The temple also has a balcony which gives a great panoramic view of Shimla itself and a perfect place to take photos. It shows you how congested the area around the famous Mall road has become and the extent of concretisation along the once completely green slopes.
The better half had by now finished her prayers and we walked around the temple grounds for some time before returning to the car and leaving for our next sight. Even though the temple is relatively new, the brightly coloured statues and the equally brightly coloured flowerbeds deserved some attention from my camera.
When we returned to the car we asked Rockyji if it was always so peaceful and empty. He said that you wouldn’t recognise the place after a few hours when the big tours set out and swamp the place. We were glad we had seen the temple at its peaceful best, making for a perfect start to the day.
The Rashtrapati Niwas ( Presidential residence) or the former Viceregal Lodge is one of the most famous buildings in Shimla. Madhaviji had spoken highly about it and it looked photogenic enough in the stock photos on the internet. My only concern was that it would be overflowing with tourists. That’s when Rockyji told us that only limited visitors are allowed for a particular time inside the complex itself. So we rushed to the lodge from the temple with Rockyji using his knowledge of the small roads of the city and getting us there as quickly as possible.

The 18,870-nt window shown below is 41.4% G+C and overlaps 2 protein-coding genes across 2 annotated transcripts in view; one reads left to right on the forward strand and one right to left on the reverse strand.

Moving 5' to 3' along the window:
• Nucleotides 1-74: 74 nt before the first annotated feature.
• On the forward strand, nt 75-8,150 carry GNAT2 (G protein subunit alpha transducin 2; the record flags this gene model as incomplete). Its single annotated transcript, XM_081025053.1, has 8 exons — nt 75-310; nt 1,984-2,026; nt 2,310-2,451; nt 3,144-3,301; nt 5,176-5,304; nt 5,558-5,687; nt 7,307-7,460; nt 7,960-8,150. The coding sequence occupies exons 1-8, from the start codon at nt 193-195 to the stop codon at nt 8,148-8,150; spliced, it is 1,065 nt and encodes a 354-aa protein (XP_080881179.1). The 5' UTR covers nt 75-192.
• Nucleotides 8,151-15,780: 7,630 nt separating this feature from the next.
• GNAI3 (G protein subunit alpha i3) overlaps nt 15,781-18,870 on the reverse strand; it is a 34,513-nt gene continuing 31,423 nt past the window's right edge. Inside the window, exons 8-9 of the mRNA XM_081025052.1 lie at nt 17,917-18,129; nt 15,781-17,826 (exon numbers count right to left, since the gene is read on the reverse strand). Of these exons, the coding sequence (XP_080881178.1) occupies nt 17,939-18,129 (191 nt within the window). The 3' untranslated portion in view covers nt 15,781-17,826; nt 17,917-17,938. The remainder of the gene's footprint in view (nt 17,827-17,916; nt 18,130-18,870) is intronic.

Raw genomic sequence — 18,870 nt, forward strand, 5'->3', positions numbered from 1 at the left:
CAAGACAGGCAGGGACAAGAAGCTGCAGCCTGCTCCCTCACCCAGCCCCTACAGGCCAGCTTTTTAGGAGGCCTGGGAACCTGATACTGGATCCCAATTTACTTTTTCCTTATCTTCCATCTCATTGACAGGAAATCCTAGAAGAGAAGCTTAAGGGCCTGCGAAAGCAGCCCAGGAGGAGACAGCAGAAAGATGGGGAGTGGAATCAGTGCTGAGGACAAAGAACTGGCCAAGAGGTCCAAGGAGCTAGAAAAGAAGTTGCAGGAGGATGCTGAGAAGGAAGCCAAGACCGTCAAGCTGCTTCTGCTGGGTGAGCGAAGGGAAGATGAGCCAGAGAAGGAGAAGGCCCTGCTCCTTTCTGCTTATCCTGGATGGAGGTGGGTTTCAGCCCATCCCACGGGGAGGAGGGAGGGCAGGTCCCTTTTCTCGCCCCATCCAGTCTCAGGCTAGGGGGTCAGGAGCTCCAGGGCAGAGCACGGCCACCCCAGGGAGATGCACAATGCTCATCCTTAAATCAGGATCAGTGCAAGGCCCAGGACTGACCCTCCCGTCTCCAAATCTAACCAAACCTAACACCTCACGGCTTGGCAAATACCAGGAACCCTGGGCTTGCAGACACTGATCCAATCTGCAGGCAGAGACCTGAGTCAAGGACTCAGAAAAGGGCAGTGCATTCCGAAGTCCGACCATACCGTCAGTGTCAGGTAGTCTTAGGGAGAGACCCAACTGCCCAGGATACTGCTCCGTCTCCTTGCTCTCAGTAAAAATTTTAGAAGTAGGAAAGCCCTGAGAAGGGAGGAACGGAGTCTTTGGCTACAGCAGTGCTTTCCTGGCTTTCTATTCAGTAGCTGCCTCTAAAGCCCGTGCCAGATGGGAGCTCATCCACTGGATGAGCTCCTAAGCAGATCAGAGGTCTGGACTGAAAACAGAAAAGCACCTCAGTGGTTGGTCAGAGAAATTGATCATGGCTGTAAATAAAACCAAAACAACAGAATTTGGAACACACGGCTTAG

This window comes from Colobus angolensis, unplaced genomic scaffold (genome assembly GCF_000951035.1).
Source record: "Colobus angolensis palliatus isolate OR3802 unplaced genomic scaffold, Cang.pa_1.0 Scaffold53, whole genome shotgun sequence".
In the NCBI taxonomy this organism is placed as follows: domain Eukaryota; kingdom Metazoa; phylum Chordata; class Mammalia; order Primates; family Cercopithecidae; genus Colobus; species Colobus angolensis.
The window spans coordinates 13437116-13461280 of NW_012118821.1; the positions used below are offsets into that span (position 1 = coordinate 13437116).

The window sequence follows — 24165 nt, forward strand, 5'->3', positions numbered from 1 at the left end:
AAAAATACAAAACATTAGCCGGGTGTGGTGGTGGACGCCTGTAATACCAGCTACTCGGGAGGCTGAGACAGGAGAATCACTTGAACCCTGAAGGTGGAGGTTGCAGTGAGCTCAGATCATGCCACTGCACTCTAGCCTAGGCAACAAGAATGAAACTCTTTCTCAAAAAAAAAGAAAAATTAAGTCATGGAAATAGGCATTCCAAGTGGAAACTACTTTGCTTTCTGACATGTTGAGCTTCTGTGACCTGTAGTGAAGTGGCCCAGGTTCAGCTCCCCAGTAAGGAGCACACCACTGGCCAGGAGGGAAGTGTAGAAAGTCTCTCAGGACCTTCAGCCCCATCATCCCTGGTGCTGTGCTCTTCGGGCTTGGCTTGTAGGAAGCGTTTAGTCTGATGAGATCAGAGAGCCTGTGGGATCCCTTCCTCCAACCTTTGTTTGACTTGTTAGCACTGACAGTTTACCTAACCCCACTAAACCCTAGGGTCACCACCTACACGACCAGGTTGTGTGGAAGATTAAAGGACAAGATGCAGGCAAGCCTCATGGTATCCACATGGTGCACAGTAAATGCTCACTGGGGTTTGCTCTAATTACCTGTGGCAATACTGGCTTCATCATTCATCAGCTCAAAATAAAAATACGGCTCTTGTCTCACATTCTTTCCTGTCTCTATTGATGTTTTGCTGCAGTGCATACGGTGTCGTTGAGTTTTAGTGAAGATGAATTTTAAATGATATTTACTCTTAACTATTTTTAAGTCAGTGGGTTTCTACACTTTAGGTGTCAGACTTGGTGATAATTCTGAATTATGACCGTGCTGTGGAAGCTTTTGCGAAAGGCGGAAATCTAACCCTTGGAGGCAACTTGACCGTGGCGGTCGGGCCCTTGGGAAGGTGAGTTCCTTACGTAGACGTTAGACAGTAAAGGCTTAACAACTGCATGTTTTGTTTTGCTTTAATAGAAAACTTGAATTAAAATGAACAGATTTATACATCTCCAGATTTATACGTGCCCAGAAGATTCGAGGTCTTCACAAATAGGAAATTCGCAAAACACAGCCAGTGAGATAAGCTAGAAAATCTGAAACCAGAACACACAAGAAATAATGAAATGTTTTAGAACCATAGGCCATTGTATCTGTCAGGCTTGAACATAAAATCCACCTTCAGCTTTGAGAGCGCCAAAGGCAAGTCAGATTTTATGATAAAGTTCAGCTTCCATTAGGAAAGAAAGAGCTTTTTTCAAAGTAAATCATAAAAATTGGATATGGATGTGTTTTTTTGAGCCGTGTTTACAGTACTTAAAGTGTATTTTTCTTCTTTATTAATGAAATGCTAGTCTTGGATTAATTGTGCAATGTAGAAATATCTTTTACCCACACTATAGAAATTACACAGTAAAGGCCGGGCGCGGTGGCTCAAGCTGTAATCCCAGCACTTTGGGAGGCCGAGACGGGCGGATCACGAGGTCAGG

As we reached we saw a crowd of people waiting outside and our hearts sank. But when we reached the ticket window there were tickets available for the next slot after half an hour so we wasted no time and bought our tickets. The ticket seller also informed us that we could wait in the lawns behind the office itself instead of the crowded lawns in the front.